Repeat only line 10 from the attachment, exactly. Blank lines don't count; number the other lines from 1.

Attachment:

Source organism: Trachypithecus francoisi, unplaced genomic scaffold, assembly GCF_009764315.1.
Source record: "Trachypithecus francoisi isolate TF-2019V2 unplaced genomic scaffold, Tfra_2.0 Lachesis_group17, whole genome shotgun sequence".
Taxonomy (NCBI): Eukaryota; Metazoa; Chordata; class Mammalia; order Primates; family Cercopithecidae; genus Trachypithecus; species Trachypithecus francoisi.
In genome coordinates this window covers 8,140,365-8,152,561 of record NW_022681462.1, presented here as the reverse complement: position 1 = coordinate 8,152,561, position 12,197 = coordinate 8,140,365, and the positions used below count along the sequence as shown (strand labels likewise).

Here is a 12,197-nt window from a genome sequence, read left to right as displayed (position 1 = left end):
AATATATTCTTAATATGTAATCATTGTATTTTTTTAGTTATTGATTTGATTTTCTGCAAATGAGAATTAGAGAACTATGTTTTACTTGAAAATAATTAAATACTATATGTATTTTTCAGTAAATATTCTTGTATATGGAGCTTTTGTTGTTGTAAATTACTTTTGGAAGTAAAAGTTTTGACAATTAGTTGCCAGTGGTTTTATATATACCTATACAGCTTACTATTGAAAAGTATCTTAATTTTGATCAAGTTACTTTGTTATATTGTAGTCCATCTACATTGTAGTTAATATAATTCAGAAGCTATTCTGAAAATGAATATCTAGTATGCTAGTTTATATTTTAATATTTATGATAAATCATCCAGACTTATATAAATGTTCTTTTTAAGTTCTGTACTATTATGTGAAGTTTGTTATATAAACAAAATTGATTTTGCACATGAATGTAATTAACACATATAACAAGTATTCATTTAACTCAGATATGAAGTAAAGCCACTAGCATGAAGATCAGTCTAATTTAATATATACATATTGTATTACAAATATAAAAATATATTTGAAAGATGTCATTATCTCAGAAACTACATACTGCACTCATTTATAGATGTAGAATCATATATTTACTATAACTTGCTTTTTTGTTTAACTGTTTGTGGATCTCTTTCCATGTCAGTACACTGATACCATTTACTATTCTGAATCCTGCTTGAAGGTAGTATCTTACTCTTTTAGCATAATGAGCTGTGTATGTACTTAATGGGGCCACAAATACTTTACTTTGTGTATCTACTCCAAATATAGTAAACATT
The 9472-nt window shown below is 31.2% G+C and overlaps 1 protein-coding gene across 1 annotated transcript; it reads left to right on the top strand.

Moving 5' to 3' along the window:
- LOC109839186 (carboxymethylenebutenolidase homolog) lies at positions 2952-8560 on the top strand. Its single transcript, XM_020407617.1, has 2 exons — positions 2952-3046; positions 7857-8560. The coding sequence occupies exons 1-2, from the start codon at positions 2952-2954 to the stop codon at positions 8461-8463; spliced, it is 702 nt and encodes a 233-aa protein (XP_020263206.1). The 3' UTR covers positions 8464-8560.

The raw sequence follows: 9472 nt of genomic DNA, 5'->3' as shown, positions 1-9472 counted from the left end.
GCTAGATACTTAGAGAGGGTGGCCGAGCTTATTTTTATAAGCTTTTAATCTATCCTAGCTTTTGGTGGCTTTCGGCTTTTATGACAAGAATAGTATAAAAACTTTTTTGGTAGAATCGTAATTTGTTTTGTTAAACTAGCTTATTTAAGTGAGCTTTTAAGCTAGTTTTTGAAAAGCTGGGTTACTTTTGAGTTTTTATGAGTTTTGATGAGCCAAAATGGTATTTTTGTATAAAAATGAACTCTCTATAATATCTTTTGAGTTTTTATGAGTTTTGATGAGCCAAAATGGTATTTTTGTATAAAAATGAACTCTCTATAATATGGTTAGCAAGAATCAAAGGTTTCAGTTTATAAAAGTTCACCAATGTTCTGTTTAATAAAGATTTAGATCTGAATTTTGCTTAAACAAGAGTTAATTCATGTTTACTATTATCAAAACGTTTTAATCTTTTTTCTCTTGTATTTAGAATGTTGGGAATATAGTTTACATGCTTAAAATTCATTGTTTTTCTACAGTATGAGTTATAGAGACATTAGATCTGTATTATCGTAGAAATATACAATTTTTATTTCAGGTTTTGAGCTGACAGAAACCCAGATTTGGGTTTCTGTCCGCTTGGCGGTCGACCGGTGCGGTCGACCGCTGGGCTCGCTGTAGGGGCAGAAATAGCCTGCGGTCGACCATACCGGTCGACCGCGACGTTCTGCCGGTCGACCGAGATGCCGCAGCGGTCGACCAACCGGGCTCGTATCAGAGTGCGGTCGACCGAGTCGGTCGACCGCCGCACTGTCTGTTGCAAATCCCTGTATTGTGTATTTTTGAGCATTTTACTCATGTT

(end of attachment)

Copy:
The raw sequence follows: 9472 nt of genomic DNA, 5'->3' as shown, positions 1-9472 counted from the left end.